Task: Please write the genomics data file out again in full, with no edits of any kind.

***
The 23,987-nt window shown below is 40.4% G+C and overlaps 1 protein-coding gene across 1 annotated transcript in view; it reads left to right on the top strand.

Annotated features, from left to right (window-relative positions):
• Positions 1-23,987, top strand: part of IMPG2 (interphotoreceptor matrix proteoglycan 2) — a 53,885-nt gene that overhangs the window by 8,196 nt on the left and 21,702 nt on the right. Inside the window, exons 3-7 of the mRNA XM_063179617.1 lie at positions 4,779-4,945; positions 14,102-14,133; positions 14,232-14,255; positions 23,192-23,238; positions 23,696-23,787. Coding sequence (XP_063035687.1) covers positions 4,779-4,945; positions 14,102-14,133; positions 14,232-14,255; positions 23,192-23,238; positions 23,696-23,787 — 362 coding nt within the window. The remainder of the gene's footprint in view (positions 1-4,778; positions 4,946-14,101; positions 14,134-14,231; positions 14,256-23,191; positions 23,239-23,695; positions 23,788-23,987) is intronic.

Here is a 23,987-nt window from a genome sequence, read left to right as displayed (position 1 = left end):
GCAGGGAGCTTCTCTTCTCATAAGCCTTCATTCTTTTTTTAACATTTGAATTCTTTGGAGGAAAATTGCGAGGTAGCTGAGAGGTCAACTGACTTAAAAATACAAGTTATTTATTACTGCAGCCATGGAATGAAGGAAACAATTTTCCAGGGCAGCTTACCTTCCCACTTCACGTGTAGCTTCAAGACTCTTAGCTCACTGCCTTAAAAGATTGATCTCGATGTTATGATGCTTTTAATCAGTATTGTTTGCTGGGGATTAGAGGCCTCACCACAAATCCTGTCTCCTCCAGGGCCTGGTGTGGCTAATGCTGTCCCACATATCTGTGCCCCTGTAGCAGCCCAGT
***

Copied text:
The 23,987-nt window shown below is 40.4% G+C and overlaps 1 protein-coding gene across 1 annotated transcript in view; it reads left to right on the top strand.

Annotated features, from left to right (window-relative positions):
• Positions 1-23,987, top strand: part of IMPG2 (interphotoreceptor matrix proteoglycan 2) — a 53,885-nt gene that overhangs the window by 8,196 nt on the left and 21,702 nt on the right. Inside the window, exons 3-7 of the mRNA XM_063179617.1 lie at positions 4,779-4,945; positions 14,102-14,133; positions 14,232-14,255; positions 23,192-23,238; positions 23,696-23,787. Coding sequence (XP_063035687.1) covers positions 4,779-4,945; positions 14,102-14,133; positions 14,232-14,255; positions 23,192-23,238; positions 23,696-23,787 — 362 coding nt within the window. The remainder of the gene's footprint in view (positions 1-4,778; positions 4,946-14,101; positions 14,134-14,231; positions 14,256-23,191; positions 23,239-23,695; positions 23,788-23,987) is intronic.

Here is a 23,987-nt window from a genome sequence, read left to right as displayed (position 1 = left end):
GCAGGGAGCTTCTCTTCTCATAAGCCTTCATTCTTTTTTTAACATTTGAATTCTTTGGAGGAAAATTGCGAGGTAGCTGAGAGGTCAACTGACTTAAAAATACAAGTTATTTATTACTGCAGCCATGGAATGAAGGAAACAATTTTCCAGGGCAGCTTACCTTCCCACTTCACGTGTAGCTTCAAGACTCTTAGCTCACTGCCTTAAAAGATTGATCTCGATGTTATGATGCTTTTAATCAGTATTGTTTGCTGGGGATTAGAGGCCTCACCACAAATCCTGTCTCCTCCAGGGCCTGGTGTGGCTAATGCTGTCCCACATATCTGTGCCCCTGTAGCAGCCCAGT